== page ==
Davos Notebook: Monk offers advice

From The Associated Press

Buddhist monk Matthieu Ricard, his crimson and marigold robes standing out against the sea of dark grey and navy pinstripes at Davos, said it’s time for an end to greed.

“We don’t need to go back to what we had before,” said Ricard, who gave up a career in cellular genetics 40 years ago and now is a translator for the Dalai Lama. “This is the moment to take a more altruistic world view.”

“The world has enough for people’s needs, but not enough for people’s greed,” he said, paraphrasing Indian independence icon Mahatma Gandhi.

With him at the World Economic Forum stood David Green, a social entrepreneur who works to provide the poor in developing countries with basic services such as eye care.

“For too long people’s objectives were all about acquiring, acquiring, acquiring. We need to look more at what we already have,” he said.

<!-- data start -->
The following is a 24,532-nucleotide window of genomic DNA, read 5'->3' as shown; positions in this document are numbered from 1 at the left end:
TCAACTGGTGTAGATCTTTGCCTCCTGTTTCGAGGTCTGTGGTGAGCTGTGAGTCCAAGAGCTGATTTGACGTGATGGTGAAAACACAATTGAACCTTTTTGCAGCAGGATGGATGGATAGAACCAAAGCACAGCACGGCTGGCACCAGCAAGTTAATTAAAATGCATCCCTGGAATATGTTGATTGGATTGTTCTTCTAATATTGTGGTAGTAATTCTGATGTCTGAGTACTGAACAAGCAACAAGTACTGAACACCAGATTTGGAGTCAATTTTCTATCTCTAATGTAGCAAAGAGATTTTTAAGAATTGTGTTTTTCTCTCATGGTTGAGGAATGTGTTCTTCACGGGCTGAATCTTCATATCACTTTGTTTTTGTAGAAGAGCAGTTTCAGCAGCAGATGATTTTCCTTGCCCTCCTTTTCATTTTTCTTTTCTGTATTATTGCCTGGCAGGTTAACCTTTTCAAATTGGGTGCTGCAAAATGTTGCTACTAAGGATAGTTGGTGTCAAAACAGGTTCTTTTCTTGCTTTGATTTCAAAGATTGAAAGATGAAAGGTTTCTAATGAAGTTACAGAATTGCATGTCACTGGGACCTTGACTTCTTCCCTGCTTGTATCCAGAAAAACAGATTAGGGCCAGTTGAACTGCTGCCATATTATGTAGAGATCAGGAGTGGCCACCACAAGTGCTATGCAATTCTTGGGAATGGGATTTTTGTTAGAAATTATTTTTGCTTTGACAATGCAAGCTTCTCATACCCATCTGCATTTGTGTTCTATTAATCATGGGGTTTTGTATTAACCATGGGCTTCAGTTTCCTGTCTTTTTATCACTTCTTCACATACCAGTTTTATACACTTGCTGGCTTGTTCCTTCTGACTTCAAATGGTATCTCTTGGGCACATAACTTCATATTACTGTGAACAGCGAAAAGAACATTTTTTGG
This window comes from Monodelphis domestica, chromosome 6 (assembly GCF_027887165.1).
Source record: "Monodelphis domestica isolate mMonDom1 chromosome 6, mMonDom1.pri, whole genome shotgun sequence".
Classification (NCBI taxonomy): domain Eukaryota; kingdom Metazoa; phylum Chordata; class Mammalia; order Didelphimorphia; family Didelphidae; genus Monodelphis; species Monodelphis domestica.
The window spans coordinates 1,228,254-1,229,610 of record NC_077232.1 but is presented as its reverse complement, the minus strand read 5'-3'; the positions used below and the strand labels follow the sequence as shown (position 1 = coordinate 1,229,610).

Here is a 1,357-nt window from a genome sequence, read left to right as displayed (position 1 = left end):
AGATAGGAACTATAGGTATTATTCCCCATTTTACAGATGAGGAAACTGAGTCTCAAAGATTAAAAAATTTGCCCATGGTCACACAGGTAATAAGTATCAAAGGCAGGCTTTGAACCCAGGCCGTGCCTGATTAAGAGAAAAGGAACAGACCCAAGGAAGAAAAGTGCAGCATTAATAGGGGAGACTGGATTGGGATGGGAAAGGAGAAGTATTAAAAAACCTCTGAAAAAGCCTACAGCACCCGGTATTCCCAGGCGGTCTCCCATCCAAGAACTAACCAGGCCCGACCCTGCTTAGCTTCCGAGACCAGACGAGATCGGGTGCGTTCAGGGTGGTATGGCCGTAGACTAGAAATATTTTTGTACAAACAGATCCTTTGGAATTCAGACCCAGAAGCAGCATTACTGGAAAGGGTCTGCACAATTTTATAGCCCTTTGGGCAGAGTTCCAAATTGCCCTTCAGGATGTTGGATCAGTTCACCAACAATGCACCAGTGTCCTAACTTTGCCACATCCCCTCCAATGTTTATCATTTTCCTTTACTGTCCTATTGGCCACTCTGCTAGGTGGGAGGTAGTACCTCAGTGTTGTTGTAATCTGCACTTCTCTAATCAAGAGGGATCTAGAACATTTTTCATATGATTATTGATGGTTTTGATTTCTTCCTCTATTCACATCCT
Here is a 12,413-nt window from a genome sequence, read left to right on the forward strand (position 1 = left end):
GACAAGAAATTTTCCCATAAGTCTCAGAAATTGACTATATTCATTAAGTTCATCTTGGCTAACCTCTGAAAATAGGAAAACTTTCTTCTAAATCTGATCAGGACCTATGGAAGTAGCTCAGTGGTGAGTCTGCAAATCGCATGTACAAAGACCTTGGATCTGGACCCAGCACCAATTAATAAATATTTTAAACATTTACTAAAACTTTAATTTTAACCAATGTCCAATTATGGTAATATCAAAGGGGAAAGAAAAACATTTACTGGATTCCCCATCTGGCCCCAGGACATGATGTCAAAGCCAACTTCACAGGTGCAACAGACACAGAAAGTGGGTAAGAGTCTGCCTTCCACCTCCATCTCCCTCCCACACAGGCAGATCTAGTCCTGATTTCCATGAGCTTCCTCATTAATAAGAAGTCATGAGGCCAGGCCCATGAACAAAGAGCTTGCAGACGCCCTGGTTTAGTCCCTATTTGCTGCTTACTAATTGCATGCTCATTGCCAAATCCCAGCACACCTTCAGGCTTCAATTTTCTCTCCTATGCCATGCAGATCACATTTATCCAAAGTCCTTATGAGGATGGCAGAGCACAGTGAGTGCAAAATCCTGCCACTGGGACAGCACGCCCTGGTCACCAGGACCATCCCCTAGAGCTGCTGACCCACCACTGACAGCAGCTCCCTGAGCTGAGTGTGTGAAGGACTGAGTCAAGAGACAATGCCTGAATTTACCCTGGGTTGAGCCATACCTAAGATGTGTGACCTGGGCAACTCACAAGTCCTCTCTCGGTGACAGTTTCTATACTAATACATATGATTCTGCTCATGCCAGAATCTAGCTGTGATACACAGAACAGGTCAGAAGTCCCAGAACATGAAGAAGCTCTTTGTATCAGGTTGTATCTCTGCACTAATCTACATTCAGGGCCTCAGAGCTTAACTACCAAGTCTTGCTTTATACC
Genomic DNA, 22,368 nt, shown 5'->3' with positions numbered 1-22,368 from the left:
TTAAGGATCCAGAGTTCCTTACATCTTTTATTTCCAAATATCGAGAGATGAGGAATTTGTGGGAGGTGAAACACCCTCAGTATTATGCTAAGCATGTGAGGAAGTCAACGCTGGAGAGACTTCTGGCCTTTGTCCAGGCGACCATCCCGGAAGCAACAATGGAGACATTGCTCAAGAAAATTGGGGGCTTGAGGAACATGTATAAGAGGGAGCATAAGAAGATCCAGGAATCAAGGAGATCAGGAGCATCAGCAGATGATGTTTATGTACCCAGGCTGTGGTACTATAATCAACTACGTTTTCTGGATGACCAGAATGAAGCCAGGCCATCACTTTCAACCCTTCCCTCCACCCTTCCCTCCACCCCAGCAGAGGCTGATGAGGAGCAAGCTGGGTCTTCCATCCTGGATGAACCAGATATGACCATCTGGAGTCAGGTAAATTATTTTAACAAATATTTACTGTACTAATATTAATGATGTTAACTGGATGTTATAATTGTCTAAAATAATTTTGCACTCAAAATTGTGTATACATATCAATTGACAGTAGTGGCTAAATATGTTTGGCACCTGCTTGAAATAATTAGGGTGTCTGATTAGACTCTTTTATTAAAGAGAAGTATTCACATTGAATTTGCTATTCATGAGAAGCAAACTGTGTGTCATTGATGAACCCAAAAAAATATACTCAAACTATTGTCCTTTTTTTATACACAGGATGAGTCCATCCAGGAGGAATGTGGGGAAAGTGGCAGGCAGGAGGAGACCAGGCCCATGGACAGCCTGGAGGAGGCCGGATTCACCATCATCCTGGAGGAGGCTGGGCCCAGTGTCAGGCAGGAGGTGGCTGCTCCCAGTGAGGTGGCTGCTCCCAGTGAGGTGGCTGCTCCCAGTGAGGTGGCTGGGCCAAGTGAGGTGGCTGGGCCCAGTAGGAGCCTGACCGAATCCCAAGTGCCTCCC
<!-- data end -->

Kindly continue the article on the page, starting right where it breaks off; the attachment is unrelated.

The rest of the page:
Davos abuzz with bosses

Private jets and VIP helicopter flights create a noisy aerial traffic jam at Zurich’s international airport during the five days of the Forum.

A statement from the airport says it expects more than 1,000 takeoffs and departures during the meeting, many of them helicopter flights carrying VIP guests who want a shorter option than the two-hour road or three-hour train trip between Zurich and Davos.

The private jets that arrive at Zurich put great pressure on the airport’s 62 available parking places. They are allowed to remain a maximum of three hours, and the pilots have to find another airport where they can wait for their passengers to finish their visit to Davos.

Regular attendees of the Forum have gotten used to the well-mannered Swiss soldiers who can deliver messages in German, French or English. Their guns always somehow seemed for show.

But one of 4,400 soldiers providing security for Davos offered a reminder of the potential firepower by accidentally letting off a round while clearing his weapon after a shift.

Army spokesman Christoph Brunner said no was injured when the soldier fired into a sandbag trap that is a routine safety procedure to make sure no ammunition is in the firearm. The soldier is being investigated, Brunner said.

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